"I'm particularly pleased that Jane Fonda is coming; she's considered to be a role model by a lot of young women. She could certainly pass the physical tests required to become an astronaut."
Perhaps, but maybe lacking a bit in the stamina department. "She's taking a nap now," said her husband Tom Hayden, who did show up at the reception last night. "We were really jet-lagged and the kids went to Epcot and Jane's sleeping."
But Hayden was quick to proffer his analysis of Ride's flight, claiming that after the launch, which he said his wife would attend, "every little girl in America will think it's normal to endure and excel in the space program. This will encourage them to aspire not just to their equal share of civil rights, but also to equal participation in high-tech industries in the future."
Steinem, an editor of Ms. magazine, said she was here half as a journalist and half as a representative of the women's movement. Ride's flight "means that 24 years of unrelenting efforts to get NASA to drop their sex barrier has finally worked," Steinem said. "We brought Jean Hart along to make sure history hasn't been forgotten."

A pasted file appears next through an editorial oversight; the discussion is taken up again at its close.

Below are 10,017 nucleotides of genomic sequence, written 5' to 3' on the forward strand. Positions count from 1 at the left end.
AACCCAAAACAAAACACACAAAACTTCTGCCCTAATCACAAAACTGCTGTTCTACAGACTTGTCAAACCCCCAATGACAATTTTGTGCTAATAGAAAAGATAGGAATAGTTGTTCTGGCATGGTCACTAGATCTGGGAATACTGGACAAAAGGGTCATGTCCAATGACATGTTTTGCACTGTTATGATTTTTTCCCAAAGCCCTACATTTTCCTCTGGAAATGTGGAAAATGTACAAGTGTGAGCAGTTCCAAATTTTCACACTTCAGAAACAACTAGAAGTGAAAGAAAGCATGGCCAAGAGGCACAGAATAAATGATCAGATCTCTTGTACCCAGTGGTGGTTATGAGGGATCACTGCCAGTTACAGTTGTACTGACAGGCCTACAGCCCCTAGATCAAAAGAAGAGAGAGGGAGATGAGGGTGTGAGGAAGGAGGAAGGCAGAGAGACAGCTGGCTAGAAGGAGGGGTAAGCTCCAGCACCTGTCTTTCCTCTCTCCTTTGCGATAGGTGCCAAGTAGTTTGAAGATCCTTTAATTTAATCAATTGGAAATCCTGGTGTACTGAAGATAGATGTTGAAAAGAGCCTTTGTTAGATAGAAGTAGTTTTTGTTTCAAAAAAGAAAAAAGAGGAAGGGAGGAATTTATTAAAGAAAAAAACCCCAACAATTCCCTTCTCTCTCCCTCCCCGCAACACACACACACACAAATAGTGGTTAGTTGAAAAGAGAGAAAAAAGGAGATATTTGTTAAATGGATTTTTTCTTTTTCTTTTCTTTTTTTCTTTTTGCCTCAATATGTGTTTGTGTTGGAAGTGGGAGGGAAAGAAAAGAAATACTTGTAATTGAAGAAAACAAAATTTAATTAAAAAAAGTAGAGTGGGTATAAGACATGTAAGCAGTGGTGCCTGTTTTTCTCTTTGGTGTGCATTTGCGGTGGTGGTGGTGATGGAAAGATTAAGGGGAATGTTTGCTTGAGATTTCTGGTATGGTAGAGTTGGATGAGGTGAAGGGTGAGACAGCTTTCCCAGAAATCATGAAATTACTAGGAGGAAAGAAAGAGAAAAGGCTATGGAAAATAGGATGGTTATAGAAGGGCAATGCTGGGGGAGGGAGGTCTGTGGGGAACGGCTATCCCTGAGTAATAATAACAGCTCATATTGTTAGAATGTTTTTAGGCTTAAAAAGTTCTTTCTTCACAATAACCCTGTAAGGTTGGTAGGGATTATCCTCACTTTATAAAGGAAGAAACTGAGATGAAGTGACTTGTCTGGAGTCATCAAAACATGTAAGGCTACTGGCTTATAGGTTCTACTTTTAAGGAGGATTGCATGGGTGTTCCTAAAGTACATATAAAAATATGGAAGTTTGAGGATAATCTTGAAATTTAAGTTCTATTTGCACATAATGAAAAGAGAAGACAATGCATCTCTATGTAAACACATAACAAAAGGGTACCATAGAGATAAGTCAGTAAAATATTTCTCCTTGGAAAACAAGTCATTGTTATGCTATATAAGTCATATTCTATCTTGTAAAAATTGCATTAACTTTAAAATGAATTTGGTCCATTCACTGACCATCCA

Hart, the widow of Michigan senator Philip A. Hart, was one of 30 women who underwent the same testing given the seven Mercury astronauts at the Lovelace Clinic in Albuquerque.
"Thirteen of us passed the test," Hart said, "and when we were ready for the next phase of testing, NASA arbitrarily decided that we had to be qualified to fly military jets, which excluded all of us. According to Dr. Stanley C. White, one of the original NASA doctors at Lovelace, the decision about jets was made before the tests were given. It got me angry enough to become a real feminist.
"Fortunately, NASA has undergone some terrific changes. Now there will be some astronaut role models for little girls."
Among the guests at the reception was presidential aide Faith Ryan Whittlesey, who read a message from President Reagan:
"Nancy and I both send our warmest congratulations to the NASA team who worked so hard to make this day possible and our prayers to Commander Bob Crippen and his crew--Rick Hauck, John Fabian, Sally Ride and Norm Thagard. May they have a smooth trip and a safe return. And may the force be with them."
In this same spirit of Hollywood Americana, John Denver was on hand to sing a few songs and say that "space, like music, truly brings people together."